Male circumcision begun as a primitive form of genital modification, believed to have been introduced around 10,000 B.C. by Aboriginal tribes in Australia as a mark of “puberty rite“. Around 6,000 B.C. Aboriginal tribes in Africa begun performing both male and female circumcision for its ritualistic significance as its predecessor in Australia. It is also believed that Egyptians practiced circumcision by a finding from 2,300 B.C., but its significance and frequency are unclear.
Neonatal male circumcision didn’t become prominent until its association with Judaism. In the year 600 B.C. the first five books of the Hebrew bible were compiled (known as the “Torah”), including Genesis with a reference of Yaweh’s command to Abraham to circumcise himself, all men and boys in his household as a pact of his “covenant”. Jewish priests then enforced the practice among their people, carried on the 8th day after birth; even Jesus Christ was a subject to this fate.
Circumcision has never had more significance than among Jewish people who consider the ritual essential to their way of life. Brit milah is perhaps the most known ritual, carried on by a mohel (circumciser) in a ceremony that also serves as a naming ritual. And although Jews claim their ways are more “humane” than the rest, given that they use a double-edged knife instead of a foreskin-crushing metal clamp used at American hospitals, no method offers effective pain control in newborns who can’t have local anesthesia but numbing ointments that only work on the surface. There is also a questionable method still practiced today among the ultra-Orthodox community called metzitzah b’peh, where the mohel “cleanses” the circumcision wound by direct oral suction (as pictured) and which has led to nearly two dozen known cases of herpes infections and complications such brain injury and even deaths in the area of New York alone since 2004.
In 570 A.D. founder of Islam, Muhammad was born, and circumcision found a new ally for its mass practice. Although circumcision isn’t mentioned in the Quran (Islamic holy book), it is mentioned in the Hadith, a record of words and actions by Muhammad. Referred as a “prophet” by his followers, they have emulated his teachings since the time, including his “naturally” circumcised status – believed to be born without a foreskin (a rare congenital condition called Aposthia).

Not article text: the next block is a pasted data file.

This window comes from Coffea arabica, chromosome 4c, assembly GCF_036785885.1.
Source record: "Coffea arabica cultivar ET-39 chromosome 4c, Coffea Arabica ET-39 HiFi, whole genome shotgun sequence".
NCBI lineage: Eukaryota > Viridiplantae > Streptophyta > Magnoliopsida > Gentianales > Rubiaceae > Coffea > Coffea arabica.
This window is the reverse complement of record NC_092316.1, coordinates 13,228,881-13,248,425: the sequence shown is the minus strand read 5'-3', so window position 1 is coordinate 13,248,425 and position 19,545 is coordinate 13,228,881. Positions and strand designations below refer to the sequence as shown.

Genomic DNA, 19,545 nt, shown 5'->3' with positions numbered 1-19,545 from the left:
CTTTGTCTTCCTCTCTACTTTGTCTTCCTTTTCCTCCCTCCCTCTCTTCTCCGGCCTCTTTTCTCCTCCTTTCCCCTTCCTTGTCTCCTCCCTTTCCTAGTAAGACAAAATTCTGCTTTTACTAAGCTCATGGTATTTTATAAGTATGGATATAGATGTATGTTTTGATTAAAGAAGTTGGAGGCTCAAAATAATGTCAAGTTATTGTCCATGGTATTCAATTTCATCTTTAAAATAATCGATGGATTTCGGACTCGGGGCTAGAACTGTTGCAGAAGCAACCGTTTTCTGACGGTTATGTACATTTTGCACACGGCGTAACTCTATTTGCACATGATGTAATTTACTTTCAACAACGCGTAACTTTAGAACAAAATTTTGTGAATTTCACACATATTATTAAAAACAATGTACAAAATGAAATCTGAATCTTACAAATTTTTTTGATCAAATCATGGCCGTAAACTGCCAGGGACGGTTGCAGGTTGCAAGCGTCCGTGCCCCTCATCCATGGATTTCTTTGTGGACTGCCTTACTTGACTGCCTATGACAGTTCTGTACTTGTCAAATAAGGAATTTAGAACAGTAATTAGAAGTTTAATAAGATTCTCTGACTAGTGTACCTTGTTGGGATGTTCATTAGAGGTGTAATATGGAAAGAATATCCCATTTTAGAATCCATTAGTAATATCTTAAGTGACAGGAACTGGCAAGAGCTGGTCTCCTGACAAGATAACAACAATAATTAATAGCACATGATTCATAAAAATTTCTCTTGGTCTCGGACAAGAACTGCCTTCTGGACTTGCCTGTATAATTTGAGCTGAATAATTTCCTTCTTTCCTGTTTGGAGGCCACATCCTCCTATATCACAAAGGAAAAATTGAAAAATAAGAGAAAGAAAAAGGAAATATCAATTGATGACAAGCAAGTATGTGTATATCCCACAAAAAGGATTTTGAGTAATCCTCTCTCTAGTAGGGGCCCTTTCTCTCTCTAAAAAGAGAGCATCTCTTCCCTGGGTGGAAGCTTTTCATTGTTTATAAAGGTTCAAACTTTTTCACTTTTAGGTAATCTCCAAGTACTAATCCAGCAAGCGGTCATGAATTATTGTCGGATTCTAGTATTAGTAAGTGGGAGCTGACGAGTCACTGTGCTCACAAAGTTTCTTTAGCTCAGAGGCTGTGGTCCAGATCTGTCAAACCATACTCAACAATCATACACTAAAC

Circumcision among Muslims is considered to be a ritual of “purification”, enforced at different stages of life. Muslim men happen to account for 2/3 of the entire population of circumcised males in the world today.
Although the motives behind circumcision differ by religion and culture, there is a common denominator across all, and that is marking their males by genital modification. But none of these predecessors influenced the practice of circumcision among Americans; it was the British who introduced it, and for reasons far from religious or cultural customs.
Origin In America
The origin of routine circumcision in America is linked to “masturbation hysteria” led by the puritanism movement of the Victorian era. In the late 1800’s circumcision was introduced as means to curb masturbation – believed to be the cause of multiple physical and mental pathologies.
John Harvey Kellogg (1852-1943) was an American doctor, and a leader of the anti-masturbation movement of his era. Kellogg promoted extreme measures to control and “cure” masturbation among boys, most notably with circumcision; which he performed on himself at age 37. Young men, adults, and even women were also targeted by Kellogg’s treatments against of what he called “self-abuse”. On the chapter “Treatment For Self-Abuse and Its Effects” from the book “Plain Facts for Old and Young” (1877), Kellog wrote: